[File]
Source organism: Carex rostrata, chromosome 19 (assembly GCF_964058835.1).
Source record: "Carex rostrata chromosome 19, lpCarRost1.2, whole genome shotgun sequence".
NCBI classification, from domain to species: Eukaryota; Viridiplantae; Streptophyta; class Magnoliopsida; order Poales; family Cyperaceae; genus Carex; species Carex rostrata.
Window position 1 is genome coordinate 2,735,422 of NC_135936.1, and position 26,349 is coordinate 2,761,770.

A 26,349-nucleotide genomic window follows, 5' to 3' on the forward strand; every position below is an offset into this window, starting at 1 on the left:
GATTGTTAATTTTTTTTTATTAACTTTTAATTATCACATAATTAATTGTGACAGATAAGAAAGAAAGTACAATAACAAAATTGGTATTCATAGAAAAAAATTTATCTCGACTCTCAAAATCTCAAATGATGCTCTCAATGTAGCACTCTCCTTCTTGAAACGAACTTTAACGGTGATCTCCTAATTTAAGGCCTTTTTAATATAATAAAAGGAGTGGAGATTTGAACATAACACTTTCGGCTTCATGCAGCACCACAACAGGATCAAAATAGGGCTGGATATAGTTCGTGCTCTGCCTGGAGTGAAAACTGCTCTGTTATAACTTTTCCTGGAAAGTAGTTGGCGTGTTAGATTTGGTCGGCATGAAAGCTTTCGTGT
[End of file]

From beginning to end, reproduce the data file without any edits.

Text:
Source organism: Carex rostrata, chromosome 19 (assembly GCF_964058835.1).
Source record: "Carex rostrata chromosome 19, lpCarRost1.2, whole genome shotgun sequence".
NCBI classification, from domain to species: Eukaryota; Viridiplantae; Streptophyta; class Magnoliopsida; order Poales; family Cyperaceae; genus Carex; species Carex rostrata.
Window position 1 is genome coordinate 2,735,422 of NC_135936.1, and position 26,349 is coordinate 2,761,770.

A 26,349-nucleotide genomic window follows, 5' to 3' on the forward strand; every position below is an offset into this window, starting at 1 on the left:
GATTGTTAATTTTTTTTTATTAACTTTTAATTATCACATAATTAATTGTGACAGATAAGAAAGAAAGTACAATAACAAAATTGGTATTCATAGAAAAAAATTTATCTCGACTCTCAAAATCTCAAATGATGCTCTCAATGTAGCACTCTCCTTCTTGAAACGAACTTTAACGGTGATCTCCTAATTTAAGGCCTTTTTAATATAATAAAAGGAGTGGAGATTTGAACATAACACTTTCGGCTTCATGCAGCACCACAACAGGATCAAAATAGGGCTGGATATAGTTCGTGCTCTGCCTGGAGTGAAAACTGCTCTGTTATAACTTTTCCTGGAAAGTAGTTGGCGTGTTAGATTTGGTCGGCATGAAAGCTTTCGTGT